The arc causes the ionization of gas present in between the metal electrode and base metal, hence, producing a plasma, with a temperature above 10,000 °C. This high temperature causes the melting of base metal. Due to this high temperature, rapid oxidation over base metal can occur, and the oxides can entrap in the weld joint. That causes severe damage to the mechanical properties of weld joints.

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For that reason, in all-electric arc processes proper provision essential to be made to shield the weld zone and weld joint from the surrounding atmosphere. This protection most frequently proceeds in the form of a gaseous shield.

2.Shielded Metal Arc Welding (SMAW):

Stick Welding Technique
                                                  Image Credits: Christopher Burns

In this welding process, the molten metal is shielded against the surrounding atmosphere. The decomposition of the electrode coating that forms a cloud of gaseous CO2. Moreover, this electrode coating contains fluxes that can remove the impurities from the molten metal. The coated flux helps in the formation of a slag layer that helps in the further protection from atmospheric contaminants when the weld metal cools down.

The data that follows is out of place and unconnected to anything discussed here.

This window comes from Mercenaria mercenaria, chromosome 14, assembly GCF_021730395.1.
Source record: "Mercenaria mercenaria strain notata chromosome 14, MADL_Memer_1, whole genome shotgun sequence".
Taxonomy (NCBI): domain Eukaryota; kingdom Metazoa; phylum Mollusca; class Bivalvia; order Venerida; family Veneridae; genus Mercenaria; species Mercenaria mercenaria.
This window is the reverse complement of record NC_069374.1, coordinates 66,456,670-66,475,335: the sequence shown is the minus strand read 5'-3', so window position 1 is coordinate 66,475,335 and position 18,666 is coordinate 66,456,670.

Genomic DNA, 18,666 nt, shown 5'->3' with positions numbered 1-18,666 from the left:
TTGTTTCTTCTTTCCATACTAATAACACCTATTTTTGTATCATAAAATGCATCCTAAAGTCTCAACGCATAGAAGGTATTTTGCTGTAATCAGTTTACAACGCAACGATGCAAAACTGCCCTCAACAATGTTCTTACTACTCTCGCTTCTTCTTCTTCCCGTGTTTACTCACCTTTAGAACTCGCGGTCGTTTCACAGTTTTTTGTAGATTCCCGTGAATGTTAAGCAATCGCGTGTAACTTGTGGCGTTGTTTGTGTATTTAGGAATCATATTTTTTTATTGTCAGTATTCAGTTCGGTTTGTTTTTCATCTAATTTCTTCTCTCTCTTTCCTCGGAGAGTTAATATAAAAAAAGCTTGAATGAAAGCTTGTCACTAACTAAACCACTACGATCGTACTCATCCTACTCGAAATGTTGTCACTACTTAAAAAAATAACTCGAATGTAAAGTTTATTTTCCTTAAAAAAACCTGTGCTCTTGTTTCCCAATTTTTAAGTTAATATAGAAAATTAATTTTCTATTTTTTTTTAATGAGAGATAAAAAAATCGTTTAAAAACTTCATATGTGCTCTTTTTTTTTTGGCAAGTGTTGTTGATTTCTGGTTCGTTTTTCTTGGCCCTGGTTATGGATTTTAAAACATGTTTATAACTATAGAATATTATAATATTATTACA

• The slag layer is generally removed as soon as the joint area has cooled. The length of electrodes usually is 460 mm and are used up to a final range of about 50 mm.
  • After consumption of the electrode, the process is stopped, and hence the new electrode replaced. The electrodes of metal arc welding are categorized according to composition, polarity and type of coating.